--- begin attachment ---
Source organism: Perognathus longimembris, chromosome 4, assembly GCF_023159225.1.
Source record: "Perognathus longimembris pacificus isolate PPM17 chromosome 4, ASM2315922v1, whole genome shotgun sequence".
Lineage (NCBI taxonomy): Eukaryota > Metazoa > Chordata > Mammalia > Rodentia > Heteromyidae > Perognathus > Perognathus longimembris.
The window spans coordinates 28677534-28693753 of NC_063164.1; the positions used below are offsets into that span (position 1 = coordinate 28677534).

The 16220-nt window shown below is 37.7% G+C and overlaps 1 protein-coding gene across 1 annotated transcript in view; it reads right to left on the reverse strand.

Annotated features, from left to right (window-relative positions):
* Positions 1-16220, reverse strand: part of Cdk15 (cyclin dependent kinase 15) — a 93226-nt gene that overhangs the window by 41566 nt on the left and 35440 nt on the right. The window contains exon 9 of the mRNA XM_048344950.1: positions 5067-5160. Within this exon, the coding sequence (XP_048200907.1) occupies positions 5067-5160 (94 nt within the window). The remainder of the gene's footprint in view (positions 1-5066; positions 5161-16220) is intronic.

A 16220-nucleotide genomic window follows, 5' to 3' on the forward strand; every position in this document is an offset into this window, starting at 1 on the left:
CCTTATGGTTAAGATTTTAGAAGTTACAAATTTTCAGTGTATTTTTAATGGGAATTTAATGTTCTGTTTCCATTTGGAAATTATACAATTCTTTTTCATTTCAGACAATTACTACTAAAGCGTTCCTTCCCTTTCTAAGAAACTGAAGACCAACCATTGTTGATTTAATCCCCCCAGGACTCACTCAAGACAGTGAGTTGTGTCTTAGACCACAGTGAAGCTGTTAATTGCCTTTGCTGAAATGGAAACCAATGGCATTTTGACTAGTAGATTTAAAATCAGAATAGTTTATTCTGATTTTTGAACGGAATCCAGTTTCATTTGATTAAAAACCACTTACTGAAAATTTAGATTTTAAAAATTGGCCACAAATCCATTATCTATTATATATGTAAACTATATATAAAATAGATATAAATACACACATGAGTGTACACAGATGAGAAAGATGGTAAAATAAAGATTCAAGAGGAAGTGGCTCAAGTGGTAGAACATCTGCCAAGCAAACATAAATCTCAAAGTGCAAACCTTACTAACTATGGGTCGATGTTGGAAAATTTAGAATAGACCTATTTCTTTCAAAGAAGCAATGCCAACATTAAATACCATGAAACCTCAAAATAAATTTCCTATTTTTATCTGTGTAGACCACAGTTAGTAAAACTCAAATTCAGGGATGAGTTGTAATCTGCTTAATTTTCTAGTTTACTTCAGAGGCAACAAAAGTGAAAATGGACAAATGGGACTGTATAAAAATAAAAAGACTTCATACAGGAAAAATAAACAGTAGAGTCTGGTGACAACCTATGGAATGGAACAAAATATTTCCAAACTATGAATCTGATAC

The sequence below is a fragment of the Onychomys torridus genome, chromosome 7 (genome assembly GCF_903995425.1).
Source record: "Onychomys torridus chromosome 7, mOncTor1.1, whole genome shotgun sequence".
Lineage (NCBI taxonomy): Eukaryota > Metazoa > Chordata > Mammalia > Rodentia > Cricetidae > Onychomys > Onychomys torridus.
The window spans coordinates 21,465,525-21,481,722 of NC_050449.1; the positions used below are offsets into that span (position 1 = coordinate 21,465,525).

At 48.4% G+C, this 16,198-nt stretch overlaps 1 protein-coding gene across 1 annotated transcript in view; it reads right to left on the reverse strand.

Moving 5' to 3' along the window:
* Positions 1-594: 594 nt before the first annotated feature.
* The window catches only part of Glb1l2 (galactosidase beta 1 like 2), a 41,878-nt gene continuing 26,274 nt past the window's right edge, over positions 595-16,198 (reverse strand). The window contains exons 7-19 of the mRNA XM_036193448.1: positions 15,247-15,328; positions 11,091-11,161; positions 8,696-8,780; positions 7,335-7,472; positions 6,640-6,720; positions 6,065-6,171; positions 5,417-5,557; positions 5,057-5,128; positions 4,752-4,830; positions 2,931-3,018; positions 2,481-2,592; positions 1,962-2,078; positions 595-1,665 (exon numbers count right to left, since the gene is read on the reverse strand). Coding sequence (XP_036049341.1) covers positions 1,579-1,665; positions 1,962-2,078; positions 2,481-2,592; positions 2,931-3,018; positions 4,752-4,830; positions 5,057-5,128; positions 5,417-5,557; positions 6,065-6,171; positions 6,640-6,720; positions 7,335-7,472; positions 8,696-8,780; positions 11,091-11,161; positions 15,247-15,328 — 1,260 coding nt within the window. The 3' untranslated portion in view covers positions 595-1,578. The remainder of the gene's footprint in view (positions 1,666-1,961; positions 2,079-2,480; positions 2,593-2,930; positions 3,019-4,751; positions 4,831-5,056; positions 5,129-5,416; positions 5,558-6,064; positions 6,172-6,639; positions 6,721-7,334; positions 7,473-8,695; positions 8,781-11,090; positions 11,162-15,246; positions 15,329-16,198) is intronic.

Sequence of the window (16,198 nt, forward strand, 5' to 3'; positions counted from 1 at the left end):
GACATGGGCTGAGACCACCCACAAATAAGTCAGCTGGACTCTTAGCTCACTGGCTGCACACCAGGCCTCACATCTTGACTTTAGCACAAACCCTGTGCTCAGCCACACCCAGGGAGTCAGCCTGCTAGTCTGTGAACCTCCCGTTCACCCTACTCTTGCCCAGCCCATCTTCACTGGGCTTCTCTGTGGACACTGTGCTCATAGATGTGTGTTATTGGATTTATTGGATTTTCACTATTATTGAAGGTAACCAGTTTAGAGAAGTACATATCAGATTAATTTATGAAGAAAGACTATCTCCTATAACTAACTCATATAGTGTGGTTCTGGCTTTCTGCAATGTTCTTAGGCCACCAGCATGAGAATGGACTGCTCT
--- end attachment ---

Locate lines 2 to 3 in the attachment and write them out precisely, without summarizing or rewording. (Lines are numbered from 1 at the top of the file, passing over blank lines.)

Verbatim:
Source record: "Perognathus longimembris pacificus isolate PPM17 chromosome 4, ASM2315922v1, whole genome shotgun sequence".
Lineage (NCBI taxonomy): Eukaryota > Metazoa > Chordata > Mammalia > Rodentia > Heteromyidae > Perognathus > Perognathus longimembris.